M. Sc. student Frederic Thériault, under the supervision of Dr. Philippe Seguin, is developing techniques for using perennial legumes (clover and alfalfa) as living mulch for nutrient demanding crops like broccoli.

In the Principles of Plant Science course, students are using grapes grown at the Horticultural Research Centre to learn the basics of winemaking.

Dr. Ajjamada Kushalappa is taking his students of the Plant Pathology course to the Horticultural Research Centre for an in situ study of plant diseases symptoms.

Students of the Fruit Production course are using the orchard present at the research centre to learn and practice the different pruning techniques.

The main building of the Horticultural Research Centre comprises offices, grading room for apples, cold room, storage space for equipment and a store that opens every fall to sell fruits and vegetables produced on site, the 'Mac Market'.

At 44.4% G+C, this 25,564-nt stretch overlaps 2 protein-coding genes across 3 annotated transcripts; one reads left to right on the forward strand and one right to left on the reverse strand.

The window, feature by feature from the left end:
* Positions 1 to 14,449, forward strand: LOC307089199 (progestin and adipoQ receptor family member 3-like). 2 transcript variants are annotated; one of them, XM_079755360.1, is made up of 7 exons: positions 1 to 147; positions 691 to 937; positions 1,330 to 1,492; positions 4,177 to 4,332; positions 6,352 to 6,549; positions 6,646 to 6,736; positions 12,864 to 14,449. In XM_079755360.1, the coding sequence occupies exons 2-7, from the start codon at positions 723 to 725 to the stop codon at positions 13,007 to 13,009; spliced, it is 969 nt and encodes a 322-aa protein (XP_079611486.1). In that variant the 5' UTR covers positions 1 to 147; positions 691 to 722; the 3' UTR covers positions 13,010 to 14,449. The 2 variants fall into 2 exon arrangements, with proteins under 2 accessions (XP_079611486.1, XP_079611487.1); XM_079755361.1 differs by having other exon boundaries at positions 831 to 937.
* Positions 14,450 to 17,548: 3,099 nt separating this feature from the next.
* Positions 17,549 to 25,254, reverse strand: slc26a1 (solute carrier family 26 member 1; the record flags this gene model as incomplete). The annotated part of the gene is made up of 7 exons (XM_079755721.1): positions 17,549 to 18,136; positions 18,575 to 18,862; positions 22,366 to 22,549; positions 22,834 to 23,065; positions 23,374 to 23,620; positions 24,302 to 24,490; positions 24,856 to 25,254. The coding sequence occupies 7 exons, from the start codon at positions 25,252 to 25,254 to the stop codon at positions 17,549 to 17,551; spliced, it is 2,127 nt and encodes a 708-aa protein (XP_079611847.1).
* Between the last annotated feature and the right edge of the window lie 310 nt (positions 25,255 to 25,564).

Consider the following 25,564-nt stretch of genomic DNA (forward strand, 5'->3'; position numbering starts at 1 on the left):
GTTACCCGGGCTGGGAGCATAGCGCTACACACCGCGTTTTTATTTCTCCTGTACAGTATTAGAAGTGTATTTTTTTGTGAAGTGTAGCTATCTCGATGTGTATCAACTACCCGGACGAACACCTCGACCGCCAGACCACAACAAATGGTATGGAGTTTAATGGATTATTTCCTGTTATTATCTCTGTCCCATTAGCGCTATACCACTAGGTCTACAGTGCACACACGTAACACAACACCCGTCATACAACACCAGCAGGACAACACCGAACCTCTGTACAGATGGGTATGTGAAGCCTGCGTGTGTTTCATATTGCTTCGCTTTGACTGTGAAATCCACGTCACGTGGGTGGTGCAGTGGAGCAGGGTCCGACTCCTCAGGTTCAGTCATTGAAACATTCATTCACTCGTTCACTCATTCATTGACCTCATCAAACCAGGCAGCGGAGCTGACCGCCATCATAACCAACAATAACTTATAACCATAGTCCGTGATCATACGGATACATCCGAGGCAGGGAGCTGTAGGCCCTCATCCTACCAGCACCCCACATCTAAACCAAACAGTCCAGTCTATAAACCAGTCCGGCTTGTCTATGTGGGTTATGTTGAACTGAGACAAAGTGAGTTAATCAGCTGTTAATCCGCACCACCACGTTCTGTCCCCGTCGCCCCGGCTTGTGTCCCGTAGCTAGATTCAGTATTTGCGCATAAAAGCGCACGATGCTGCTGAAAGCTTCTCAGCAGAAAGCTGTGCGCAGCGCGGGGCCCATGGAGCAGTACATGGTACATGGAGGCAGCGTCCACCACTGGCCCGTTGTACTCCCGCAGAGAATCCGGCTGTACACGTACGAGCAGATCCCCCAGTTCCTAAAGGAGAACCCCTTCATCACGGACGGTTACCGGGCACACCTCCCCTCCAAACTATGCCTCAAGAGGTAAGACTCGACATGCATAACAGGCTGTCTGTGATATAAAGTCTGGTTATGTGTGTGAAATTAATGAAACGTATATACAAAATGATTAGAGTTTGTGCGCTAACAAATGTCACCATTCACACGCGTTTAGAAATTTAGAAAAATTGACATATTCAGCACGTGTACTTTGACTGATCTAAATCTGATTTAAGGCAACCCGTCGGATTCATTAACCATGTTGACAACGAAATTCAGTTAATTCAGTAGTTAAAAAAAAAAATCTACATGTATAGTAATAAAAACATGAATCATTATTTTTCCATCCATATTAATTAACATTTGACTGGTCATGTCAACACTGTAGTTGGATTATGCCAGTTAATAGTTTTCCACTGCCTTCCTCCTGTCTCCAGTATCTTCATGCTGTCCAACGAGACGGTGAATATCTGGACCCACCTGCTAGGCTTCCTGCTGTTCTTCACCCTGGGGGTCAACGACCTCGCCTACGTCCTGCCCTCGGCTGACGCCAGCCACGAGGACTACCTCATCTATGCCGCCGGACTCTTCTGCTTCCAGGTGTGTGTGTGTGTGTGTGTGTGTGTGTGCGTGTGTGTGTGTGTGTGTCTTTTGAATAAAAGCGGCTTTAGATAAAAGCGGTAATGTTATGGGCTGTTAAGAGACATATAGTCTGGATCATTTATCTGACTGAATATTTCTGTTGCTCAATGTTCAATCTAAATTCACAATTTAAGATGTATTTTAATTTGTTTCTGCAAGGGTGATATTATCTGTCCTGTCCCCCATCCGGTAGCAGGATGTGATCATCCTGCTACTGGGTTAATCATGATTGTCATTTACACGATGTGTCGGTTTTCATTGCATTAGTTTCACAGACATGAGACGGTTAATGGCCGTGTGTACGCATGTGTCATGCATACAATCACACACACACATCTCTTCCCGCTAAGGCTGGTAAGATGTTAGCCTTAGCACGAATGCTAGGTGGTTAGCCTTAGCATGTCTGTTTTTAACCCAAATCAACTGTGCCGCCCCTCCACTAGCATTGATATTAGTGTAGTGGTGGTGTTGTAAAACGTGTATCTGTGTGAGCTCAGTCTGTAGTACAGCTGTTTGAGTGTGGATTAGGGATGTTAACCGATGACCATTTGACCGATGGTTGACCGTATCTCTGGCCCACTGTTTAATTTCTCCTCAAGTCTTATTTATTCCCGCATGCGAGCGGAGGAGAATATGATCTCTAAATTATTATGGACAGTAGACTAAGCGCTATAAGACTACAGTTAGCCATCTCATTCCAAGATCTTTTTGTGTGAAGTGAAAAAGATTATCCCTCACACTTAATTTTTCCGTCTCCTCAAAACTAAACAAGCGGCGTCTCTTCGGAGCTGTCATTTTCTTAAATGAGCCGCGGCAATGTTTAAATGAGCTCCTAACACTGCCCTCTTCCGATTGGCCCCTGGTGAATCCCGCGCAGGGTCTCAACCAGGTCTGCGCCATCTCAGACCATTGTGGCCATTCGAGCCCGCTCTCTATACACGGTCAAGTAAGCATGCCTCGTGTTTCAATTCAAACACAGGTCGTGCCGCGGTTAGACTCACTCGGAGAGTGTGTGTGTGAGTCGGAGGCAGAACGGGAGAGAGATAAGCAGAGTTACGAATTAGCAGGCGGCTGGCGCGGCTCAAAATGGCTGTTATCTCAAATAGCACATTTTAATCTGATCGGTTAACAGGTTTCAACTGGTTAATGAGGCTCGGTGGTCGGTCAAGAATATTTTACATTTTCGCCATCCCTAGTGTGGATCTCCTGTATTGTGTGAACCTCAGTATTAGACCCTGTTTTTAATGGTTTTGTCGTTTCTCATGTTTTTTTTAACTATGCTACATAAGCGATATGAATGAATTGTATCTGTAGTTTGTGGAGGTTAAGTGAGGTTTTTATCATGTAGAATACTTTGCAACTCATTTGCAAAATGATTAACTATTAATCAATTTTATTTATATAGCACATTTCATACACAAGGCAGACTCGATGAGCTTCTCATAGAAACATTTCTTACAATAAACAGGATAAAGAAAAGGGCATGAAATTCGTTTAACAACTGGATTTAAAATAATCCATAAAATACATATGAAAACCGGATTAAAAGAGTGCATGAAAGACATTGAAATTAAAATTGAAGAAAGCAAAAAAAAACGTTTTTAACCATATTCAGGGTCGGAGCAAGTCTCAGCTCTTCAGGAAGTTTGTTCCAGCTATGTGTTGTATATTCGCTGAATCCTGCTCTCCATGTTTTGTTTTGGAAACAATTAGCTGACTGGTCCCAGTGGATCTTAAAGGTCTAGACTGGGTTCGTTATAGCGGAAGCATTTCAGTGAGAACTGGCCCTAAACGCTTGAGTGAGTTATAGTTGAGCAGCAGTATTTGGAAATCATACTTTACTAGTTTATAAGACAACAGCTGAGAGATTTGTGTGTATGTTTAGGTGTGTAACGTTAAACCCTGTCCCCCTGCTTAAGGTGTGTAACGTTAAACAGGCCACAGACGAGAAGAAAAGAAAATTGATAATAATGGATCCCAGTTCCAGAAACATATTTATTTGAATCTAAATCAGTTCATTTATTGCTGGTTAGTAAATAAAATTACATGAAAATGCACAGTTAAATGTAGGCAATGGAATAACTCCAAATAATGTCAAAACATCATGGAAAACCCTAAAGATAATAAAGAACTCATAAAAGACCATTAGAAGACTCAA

A view of alternating control plots and test plots for leguminous living mulch evaluation in the experimental field of M. Sc. student Frederic Thériault.

Every fall, the 'Mac Market' opens and sells produce grown at the Horticultural Research Centre. Click on the Mac Market link in the left menu for more details.

Horticultural Research Centre

Centre's raison d'être

The Horticulture Research Centre consists of orchards, vegetable research plots, fruit grading equipment, cold rooms as well as various specialized field equipments. It also comprises a student demonstration gardens. It is used for graduate and undergraduate research and teaching activities, always promoting environmental stewardship.

The Centre provides students with an opportunity to gain valuable experience in the production, management and marketing of horticultural crops.